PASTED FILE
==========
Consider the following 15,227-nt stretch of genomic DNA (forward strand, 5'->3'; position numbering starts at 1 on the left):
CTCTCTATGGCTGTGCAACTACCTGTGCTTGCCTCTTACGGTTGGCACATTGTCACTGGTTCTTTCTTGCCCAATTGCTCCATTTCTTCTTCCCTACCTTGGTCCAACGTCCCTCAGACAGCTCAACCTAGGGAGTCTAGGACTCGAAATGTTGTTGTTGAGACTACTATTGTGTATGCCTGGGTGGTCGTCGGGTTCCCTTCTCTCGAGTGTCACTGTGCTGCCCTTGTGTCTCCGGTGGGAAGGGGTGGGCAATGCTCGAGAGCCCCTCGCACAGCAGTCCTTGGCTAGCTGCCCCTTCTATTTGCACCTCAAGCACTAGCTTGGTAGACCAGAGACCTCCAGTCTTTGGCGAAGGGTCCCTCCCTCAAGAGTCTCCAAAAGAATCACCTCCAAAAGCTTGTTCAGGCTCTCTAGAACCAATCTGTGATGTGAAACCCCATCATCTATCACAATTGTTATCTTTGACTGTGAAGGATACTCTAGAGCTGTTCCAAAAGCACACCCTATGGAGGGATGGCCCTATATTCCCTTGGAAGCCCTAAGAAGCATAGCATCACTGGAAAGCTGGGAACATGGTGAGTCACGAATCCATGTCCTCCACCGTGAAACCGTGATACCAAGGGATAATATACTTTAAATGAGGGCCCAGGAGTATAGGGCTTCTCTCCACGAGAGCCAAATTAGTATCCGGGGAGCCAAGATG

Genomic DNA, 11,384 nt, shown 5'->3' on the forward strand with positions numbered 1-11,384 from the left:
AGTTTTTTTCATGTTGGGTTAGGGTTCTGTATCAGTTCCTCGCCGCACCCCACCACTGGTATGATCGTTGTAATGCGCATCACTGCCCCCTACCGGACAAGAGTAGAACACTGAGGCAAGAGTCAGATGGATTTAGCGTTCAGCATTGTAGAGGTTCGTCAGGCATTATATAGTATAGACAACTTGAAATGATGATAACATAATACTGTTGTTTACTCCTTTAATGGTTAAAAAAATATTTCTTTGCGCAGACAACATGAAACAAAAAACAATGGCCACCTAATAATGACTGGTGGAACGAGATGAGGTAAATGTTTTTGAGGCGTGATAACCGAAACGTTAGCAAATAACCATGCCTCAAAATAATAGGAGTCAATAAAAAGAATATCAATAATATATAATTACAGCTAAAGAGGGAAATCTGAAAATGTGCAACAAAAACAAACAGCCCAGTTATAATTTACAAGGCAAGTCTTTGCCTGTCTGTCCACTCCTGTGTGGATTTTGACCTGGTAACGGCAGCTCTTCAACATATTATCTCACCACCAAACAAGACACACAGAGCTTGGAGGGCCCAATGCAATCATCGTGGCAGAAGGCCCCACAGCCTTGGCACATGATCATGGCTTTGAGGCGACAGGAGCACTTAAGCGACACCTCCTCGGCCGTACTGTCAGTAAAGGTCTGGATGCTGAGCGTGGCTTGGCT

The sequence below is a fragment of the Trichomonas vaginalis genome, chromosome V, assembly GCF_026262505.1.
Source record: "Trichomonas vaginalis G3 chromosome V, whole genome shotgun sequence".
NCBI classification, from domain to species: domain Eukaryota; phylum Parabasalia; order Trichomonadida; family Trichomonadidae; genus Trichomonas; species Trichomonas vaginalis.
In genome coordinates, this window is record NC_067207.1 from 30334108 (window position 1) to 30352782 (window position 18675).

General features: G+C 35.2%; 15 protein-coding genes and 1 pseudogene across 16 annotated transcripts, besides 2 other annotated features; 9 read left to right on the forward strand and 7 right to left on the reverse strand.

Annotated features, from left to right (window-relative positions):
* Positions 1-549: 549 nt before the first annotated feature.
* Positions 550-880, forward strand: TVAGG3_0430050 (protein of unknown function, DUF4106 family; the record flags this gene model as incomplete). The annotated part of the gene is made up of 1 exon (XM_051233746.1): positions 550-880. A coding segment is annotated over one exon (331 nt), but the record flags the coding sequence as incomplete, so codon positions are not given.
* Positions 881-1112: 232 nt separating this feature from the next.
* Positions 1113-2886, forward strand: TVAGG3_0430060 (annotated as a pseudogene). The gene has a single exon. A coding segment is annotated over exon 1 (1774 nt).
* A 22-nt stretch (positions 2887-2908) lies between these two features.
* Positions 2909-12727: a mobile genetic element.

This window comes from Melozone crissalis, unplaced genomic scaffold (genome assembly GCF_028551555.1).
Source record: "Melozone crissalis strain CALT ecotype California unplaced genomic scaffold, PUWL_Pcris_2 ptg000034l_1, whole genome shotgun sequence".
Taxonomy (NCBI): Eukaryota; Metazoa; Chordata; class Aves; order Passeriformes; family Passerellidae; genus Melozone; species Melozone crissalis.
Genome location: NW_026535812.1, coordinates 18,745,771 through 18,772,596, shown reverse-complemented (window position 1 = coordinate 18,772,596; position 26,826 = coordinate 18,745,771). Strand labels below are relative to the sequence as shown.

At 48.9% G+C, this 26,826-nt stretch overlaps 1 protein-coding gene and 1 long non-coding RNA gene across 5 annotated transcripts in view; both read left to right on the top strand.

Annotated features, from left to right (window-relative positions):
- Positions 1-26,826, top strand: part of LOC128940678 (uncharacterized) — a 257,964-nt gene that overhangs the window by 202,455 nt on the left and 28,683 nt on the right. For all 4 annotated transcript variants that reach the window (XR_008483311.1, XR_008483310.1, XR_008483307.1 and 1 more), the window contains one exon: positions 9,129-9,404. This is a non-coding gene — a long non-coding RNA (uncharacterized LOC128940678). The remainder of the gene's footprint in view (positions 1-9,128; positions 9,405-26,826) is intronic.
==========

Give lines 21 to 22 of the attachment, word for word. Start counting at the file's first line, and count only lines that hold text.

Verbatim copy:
At 48.9% G+C, this 26,826-nt stretch overlaps 1 protein-coding gene and 1 long non-coding RNA gene across 5 annotated transcripts in view; both read left to right on the top strand.

Annotated features, from left to right (window-relative positions):